It is possible to be too successful as an immigrant group. Scholars of migration studies have come to identify a pattern of immigrant groups that are so successful that they assimilate into their new countries to the point of disappearing altogether, because overtime their outcome is such that they simply cannot be distinguished from the local population. A commonly cited group in the United States that underwent such a thorough assimilation is the Huguenot community, a group of Protestants that was cruelly persecuted in France under Louis XIV and which arrived in the New World to flee hardship in Catholic dominions following the Edict of Fontainebleau (1685). The Huguenots no longer exist in the United States as an identifiable demographic category, having disappeared through intermarriage, acculturation, and upward economic mobility to the point of perfect immersion. Their complete integration also meant their disappearance, save for architectural relics in small New England towns (New Paltz and New Rochelle, for example). Such is the fate of those communities that are too successful, they vanish altogether.
A similar community that underwent perfect immersion were the Pakistanis living in Malaysia during the mid-twentieth century. At the time of Malaysia's independence under the Federation of Malaya Act (1957), there were more than two hundred thousand Pakistanis residing in Malaysia, who had come either as independent merchants or as part of the security forces deployed by the British colonial government. The Pakistanis shared much affinity with the local Malay population: the same religion, linguistic commonality (Arabized vocabulary), culinary and dietary convergence, and cultural complementarity. In light of the complex multicultural tapesty that Malaysia inherited in 1957, approximating 60% Malay, 30% Chinese, and 10% South Indian, the newly formed Malaysian government wished to classify and categorize its demographic groups for the purposes of facilitating organization. Doing so would also help it to structure society under "Bumiputra" Laws, which would leave government positions and other key civil service posts as the unique preserve of the indigenous Malay people; and largely inaccessible to ethnic Chinese or Indians. The Pakistanis, rather than forming a separate group under the categorized system, at the suggestion of Malays themselves, immersed themselves into the Malay group, which was in retrospect unsurprising given the cultural congruity between the Malay and Pakistani peoples. The Pakistani group thus became part of the Bumiputra elite, enriched by social ties, intermarriage, and shared economic and political aspirations. They also took positions in the civil service administration and gradually rose to the upper echelons of government, by then inextricably intermixed with the Malay majority.
Almost 60 years post-independence, the migration outcomes are manifest.
Many well-bred Malays have at least one grandparent that was Pakistani. Diplomats, Judges, Legislators, and other government cadres include people with recognized Pakistani-Malay bloodlines. Furthermore, the children of these intermarriages were appreciated as beautiful, and thus found many positions in visually-oriented professions such as in the Entertainment industry as well: innumerable actors, singers, models, and stage personalities in Malaysia have some Pakistani blood. But it was not just the ordinary classes that absorbed the Pakistanis; the royal lineages of Malaysia were also infused with fresh Pakistani blood, such as Her Highness the Sultanah of Pahang, Kalsom binti Abdullah.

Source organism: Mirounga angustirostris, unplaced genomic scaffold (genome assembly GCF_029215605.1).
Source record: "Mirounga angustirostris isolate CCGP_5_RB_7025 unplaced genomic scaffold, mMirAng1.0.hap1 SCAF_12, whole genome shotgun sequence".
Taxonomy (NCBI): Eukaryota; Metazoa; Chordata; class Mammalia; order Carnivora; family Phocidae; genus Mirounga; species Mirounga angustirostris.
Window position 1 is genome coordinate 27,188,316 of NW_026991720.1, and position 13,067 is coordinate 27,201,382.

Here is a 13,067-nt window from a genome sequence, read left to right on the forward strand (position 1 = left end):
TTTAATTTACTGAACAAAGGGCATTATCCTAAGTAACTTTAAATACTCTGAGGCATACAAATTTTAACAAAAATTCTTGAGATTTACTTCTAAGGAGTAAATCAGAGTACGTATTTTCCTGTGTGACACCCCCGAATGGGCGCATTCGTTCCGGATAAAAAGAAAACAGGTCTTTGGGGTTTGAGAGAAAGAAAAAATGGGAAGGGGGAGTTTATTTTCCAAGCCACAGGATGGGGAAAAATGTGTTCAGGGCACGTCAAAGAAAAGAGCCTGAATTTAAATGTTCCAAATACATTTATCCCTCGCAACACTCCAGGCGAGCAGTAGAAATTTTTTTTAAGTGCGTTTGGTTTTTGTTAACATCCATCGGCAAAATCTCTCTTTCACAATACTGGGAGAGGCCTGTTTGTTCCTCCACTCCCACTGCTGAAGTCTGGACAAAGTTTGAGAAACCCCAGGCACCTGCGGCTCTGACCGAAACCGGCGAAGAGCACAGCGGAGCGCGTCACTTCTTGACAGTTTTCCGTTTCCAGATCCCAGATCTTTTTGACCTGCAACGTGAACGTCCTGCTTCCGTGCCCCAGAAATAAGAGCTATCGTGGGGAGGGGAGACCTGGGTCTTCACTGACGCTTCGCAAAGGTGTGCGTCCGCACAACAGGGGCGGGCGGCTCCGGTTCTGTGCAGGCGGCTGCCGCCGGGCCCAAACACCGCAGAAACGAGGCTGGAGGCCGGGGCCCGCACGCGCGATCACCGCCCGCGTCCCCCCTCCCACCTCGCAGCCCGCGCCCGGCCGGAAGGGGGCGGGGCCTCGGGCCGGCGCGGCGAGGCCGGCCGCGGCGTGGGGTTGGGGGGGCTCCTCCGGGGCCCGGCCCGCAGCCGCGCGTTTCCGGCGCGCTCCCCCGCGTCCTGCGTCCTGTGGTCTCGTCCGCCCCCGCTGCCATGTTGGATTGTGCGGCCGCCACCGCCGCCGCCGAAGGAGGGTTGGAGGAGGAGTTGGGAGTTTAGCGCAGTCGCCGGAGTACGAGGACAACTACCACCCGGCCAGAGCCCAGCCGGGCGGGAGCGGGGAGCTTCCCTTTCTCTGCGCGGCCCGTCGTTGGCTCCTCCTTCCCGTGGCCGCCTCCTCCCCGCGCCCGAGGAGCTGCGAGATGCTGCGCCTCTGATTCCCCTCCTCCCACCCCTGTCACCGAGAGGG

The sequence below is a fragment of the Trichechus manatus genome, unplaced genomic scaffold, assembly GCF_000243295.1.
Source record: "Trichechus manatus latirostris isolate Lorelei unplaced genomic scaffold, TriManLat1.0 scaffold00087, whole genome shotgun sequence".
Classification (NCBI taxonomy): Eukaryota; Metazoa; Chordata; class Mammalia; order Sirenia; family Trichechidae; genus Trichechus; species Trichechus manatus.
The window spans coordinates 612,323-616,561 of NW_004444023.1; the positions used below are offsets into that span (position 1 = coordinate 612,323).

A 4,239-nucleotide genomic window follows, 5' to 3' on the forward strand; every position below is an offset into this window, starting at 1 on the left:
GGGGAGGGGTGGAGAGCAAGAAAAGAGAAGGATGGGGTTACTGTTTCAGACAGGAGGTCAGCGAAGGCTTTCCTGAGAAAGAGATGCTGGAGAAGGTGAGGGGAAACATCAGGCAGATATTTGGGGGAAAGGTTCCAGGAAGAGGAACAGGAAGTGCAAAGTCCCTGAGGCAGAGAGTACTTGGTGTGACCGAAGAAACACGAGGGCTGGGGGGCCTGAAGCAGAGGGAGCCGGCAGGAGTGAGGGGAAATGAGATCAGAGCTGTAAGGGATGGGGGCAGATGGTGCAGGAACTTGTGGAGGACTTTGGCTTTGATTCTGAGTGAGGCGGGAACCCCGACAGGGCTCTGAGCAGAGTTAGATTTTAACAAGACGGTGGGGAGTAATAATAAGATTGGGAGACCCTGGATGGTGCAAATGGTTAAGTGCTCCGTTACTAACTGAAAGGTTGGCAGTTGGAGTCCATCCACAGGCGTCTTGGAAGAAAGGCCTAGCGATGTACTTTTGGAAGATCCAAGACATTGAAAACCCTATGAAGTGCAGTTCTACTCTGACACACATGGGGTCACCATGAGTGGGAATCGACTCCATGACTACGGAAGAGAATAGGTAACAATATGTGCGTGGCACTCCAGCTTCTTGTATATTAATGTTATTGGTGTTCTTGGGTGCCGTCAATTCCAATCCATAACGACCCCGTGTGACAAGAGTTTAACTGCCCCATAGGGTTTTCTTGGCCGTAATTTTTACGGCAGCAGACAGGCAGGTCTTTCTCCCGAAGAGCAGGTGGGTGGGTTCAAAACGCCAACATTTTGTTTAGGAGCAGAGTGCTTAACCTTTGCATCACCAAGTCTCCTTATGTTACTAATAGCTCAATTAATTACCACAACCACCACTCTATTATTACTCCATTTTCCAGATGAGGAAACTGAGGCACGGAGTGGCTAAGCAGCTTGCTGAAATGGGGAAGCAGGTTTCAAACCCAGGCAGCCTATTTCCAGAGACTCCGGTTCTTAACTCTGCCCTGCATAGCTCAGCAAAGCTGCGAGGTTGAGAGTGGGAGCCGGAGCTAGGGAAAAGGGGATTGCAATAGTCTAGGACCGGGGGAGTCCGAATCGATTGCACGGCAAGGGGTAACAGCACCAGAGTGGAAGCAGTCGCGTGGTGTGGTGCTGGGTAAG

However, as a result of such thorough admixture, the community of Pakistanis that were incorporated into the Bumiputra essentially went the way of the Huguenots, fading away as an ethnic group, and immersing to a degree that their Malay descendants only mention the reference to their Pakistani grandparents in a wistful and anecdotal fashion.
By contrast, in recent years, a wave of Pakistani immigrants has found home in Malaysia, but they are not part of the Bumiputra stratum. Therefore, although they too find acculturation in Malaysian society to be an easy process, their upward economic mobility falls starkly short of their Bumiputra predecessors, consisting mostly of the middle- and lower-tiers of the economic ladder.
An interesting paradox arises from observation of the ultra-successful minorities, they become invisible and vanish among the multitude, failing to preserve their distinction. Those community leaders around the world who wish to simultaneously preserve the distinction of their identity and yet immerse with finality into their host country will find the balance a difficult one to strike. It is, as the Huguenots of America and the Pakistani Bumiputra of Malaysia show in their faintly remnant vestiges, that a community really can be too successful.
Usman W. Chohan has an MBA from Desautels (2014) in Strategy and Leadership. He has served as a consultant to the World Bank Institute, and as Special Situations Analyst in the Global Equities team at the National Bank of Canada.
 Attention: these are not the recent arrivals from Pakistan, but those living in Malaysia in the 1950's
 A peculiar anecdote: it has been observed that in the villages near a remote backwater known as Buner, Pakistan, unknown even to most Pakistanis, the Malaysian Ringgit (MYR) currency serves as full legal tender, because so many migrants from this hinterland region have made their way to Malaysia and settled there.